By the Times/Ledger staff
Before the Metropolitan Transit Authority and the Transit Workers Union reached an agreement to avert a walkout early Wednesday, the city had made extensive preparations to combat traffic and commuter problems if the public transportation system had shut down at midnight.
In Queens, commuters who normally use the MTA buses and trains to get to their jobs and school had several options made available to get into Manhattan.
Since automobile traffic was to be barred from entering Manhattan city south of 96th Street between 6 a.m. and 10 a.m., all private cars containing less than three passengers were to be turned away. Commuters would have been able to leave their cars parked in a number of designated staging area and carpool into Manhattan.
The staging areas throughout Queens were located at Astoria Park, Shea Stadium, Flushing Meadows, Van Wyck Expressway and College Point Boulevard, Main Street Flushing, the Douglaston LIRR station, Cunningham Park and across the Nassau County line at Belmont Raceway.
The Long Island Expressway was to follow HOV restrictions, with commuters traveling with fewer than three passengers turned back by the police. Similarly, all bridge and tunnel crossings into Manhattan had the same regulations.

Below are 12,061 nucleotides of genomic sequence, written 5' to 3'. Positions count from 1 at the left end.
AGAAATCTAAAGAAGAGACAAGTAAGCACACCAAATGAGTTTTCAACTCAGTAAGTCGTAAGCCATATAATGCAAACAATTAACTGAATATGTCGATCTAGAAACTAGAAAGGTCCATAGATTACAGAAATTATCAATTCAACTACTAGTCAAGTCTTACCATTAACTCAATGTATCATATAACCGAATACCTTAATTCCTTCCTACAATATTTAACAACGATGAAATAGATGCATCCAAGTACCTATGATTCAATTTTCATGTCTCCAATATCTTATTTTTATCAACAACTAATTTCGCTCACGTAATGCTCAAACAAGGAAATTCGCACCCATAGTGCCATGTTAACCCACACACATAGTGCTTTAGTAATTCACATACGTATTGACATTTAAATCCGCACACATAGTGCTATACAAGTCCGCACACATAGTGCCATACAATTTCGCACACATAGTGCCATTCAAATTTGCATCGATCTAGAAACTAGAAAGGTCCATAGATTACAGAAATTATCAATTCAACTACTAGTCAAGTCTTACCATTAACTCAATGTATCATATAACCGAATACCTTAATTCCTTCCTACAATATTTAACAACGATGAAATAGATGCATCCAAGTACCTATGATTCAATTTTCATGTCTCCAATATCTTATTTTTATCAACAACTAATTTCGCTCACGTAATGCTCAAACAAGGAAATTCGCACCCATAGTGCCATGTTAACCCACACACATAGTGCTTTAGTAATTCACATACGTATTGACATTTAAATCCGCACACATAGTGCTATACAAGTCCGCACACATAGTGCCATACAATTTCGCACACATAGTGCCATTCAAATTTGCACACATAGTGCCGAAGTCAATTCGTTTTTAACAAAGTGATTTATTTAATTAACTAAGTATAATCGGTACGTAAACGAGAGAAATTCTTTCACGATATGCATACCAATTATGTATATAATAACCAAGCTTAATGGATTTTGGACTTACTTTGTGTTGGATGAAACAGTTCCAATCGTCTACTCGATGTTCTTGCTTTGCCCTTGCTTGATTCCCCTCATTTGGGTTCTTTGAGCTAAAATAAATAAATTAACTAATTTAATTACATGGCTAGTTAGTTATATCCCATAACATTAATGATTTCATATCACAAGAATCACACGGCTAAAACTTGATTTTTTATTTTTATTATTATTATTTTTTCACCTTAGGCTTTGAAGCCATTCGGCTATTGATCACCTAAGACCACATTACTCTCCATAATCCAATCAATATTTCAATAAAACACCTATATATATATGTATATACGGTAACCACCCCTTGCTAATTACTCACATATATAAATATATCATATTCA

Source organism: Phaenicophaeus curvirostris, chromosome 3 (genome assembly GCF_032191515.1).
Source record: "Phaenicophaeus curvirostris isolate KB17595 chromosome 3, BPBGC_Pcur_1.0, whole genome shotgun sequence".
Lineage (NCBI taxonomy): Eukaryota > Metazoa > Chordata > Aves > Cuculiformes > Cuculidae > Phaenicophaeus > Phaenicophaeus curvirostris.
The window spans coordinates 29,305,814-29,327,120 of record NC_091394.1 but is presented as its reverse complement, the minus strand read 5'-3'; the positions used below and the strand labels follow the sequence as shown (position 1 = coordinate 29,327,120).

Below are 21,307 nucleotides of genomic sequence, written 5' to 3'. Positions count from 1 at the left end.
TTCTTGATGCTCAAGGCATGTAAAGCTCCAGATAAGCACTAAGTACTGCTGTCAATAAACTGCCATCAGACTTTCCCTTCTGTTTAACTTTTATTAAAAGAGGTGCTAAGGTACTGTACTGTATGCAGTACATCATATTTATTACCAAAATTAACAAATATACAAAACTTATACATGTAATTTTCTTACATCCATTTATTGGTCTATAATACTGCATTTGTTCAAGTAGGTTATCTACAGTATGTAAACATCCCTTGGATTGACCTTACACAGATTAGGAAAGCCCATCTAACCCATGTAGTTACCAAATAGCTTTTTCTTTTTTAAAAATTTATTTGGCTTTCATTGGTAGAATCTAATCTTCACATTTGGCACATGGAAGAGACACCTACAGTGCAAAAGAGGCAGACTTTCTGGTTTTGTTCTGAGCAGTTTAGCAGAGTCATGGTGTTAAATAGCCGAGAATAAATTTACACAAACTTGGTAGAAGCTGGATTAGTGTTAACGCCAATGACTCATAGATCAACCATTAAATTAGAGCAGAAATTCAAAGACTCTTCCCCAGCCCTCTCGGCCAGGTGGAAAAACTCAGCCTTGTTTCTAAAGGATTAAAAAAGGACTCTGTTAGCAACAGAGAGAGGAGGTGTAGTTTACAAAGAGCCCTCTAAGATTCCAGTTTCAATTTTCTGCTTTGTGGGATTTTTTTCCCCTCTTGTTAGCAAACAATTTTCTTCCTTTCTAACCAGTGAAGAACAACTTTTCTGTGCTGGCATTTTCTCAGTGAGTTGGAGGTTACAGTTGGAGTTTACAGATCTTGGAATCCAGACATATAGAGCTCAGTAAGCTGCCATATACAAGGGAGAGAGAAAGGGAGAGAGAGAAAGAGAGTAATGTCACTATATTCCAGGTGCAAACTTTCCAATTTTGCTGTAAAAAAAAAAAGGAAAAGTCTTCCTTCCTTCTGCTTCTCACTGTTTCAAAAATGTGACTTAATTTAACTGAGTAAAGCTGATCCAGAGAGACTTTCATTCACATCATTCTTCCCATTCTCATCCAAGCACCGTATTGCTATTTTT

To ease the traffic congestion to and from Manhattan, the Queensboro Bridge and the Midtown Tunnel were to change lane configurations to accommodate the increase in traffic.
The city also arranged for ferry service to shuttle people from Hunters Point in Long Island City to East 62nd Street, and a special service was put into effect to take people from Shea Stadium to East 34th Street. The ferries were operating Wednesday even though the strike did not occur.
Queens private bus lines had also planned to add service to help accommodate the anticipated surge in ridership.
Doris Drantch of the Green Bus Line said her company had added extra service and the Q60 and Q35 buses were to run all night to help out the Queens community.